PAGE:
What not to do: 5 mistakes to avoid in your 401(k)

Paul goes over a list of common saving, investing and retirement planning pitfalls that you should avoid.

For most people, retirement saving is something that you “learn on the job”—often without a lot of guidance or help. Whether you are someone who seeks professional advice or likes to research and make decisions on your own—below are a few common retirement saving misconceptions that I wish someone had told me about when I started investing.

1. “I can start saving after I pay off my debts and get a house.”

I get it—if you’re starting out, you make less money and probably are more focused on immediate stuff like repaying your student loans and credit card debt. But you are likely better off in the long run if you start investing as soon as you begin working. For one, you may be eligible for “free money” in the form of an employer match. And most importantly, the sooner you invest, the more time your money has to grow.


2. “My employer set the savings rate, so it must be right.”

Many employers set what’s called a default savings rate—that’s the percentage of your salary you save toward retirement, typically between 3 and 6%. You should think of this as a starting point rather than a guideline. Generally speaking, your default savings rate will have no relationship to the amount you should be saving in order to meet your financial goals. Instead, take a few minutes to use a retirement savings calculator (your plan’s website likely has one) or sit down with a financial planner to develop a personalized savings plan.

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3. “Ugh. The market tanked – I’m selling my stock funds!”

It’s human nature to react to financial losses more strongly than we do to slow, steady gains—which unfortunately leads some people to “buy high and sell low” rather than the other way around. The problem with trying to time the market is that you have to correctly time it twice—first, when you sell (to avoid the loss) and second, when you buy back in (to benefit from the gains). It’s extremely difficult to predict these movements in the market, and missing just a few of the top-performing days can really hurt your long-term savings goals. Even during periods of volatility, most of us are better off staying the course.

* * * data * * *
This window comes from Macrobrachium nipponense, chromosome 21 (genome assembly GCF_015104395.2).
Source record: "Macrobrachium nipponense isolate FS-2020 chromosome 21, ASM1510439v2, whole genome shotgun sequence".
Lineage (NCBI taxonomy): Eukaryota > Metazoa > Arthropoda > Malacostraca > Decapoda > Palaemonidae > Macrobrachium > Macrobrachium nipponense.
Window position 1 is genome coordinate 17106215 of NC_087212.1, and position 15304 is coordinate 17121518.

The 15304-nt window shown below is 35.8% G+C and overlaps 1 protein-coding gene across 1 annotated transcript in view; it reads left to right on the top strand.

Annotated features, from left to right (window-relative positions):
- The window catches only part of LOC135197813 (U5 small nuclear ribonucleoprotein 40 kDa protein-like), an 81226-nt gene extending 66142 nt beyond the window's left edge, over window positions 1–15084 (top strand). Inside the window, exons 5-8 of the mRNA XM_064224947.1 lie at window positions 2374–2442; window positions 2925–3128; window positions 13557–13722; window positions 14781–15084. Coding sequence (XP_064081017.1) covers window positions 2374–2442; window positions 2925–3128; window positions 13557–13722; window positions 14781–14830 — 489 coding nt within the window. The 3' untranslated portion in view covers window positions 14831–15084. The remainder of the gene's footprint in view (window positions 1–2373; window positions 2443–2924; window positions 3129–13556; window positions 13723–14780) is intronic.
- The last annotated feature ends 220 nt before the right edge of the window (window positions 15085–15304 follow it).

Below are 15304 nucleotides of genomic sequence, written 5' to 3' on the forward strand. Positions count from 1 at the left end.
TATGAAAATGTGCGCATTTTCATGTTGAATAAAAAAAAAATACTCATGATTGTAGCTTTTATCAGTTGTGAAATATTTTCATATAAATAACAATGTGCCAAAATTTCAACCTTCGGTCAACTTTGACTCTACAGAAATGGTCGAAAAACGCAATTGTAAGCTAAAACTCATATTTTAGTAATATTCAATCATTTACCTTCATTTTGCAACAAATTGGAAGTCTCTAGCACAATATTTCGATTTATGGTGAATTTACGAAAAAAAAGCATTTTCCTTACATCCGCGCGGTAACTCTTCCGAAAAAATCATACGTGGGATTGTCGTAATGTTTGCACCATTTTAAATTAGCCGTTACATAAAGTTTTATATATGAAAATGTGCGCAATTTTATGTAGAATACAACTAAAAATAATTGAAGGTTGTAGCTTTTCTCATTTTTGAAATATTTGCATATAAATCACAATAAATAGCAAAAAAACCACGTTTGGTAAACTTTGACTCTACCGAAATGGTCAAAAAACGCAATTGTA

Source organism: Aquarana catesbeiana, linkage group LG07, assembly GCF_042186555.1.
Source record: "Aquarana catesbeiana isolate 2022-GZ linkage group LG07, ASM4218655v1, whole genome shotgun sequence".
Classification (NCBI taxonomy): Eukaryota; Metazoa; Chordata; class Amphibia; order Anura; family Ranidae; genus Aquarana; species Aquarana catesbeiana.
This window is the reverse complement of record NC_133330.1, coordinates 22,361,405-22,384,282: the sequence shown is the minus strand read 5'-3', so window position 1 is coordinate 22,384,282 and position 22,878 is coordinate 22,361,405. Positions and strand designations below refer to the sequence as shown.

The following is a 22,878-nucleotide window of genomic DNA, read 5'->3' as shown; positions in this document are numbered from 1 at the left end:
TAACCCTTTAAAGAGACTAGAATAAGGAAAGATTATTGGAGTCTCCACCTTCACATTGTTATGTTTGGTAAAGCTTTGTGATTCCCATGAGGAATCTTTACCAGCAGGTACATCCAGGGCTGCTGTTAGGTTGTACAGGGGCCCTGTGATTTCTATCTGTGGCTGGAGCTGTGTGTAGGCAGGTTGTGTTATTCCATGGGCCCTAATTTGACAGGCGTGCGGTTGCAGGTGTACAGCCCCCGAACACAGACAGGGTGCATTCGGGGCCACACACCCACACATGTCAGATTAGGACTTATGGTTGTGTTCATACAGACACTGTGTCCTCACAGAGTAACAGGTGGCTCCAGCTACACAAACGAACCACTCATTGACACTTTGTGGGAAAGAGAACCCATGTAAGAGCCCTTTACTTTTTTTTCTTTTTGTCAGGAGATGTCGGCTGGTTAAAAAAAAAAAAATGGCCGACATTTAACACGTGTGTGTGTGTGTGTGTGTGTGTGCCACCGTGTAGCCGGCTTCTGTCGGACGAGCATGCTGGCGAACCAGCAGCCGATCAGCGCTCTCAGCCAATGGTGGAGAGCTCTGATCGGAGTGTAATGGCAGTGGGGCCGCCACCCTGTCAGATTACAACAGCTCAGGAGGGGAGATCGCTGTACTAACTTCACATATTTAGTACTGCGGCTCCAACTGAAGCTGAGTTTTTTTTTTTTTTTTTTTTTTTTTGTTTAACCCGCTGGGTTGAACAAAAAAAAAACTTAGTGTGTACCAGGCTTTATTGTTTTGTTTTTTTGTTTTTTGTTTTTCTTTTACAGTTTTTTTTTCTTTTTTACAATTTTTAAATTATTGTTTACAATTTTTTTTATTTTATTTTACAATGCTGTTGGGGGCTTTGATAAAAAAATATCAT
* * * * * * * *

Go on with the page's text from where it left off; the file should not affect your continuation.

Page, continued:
4. “Diversification? I guess I’ll take one of each.”

While it’s true that your retirement plan may offer several distinct investment choices, you won’t likely achieve the right level of risk and diversification by simply dividing your money across all of them. Instead, see whether your plan offers a professionally managed solution, like a target date fund. A well-managed target date fund can offer two benefits—one, they are automatically diversified across several asset classes, and two, you can invest in one that correlates to your planned retirement date—so it automatically becomes more conservative the closer you get to retirement.

5. “I focus on funds that are performing the best.”

It’s difficult to ignore past performance when you’re evaluating where to invest next. Yet there’s a reason why most fund advertisements include the language, “Past performance is no guarantee of future results.” In fact, past performance is frequently unrelated to future results, which is why most financial professionals recommend diversified portfolios over chasing yesterday’s returns.

Learning how to save was a matter of trial and error—my errors and those of my friends and co-workers. I learned from my experiences around saving, investing and retirement planning and hope to save you from making some of these mistakes. For more information on how to handle your 401(k), please visit our retirement center.

Paul Mele is the Head of Participant Engagement for BlackRock’s U.S. & Canada Defined Contribution (USDC) Group and a regular contributor to The Blog.

Investing involves risks, including possible loss of principal.

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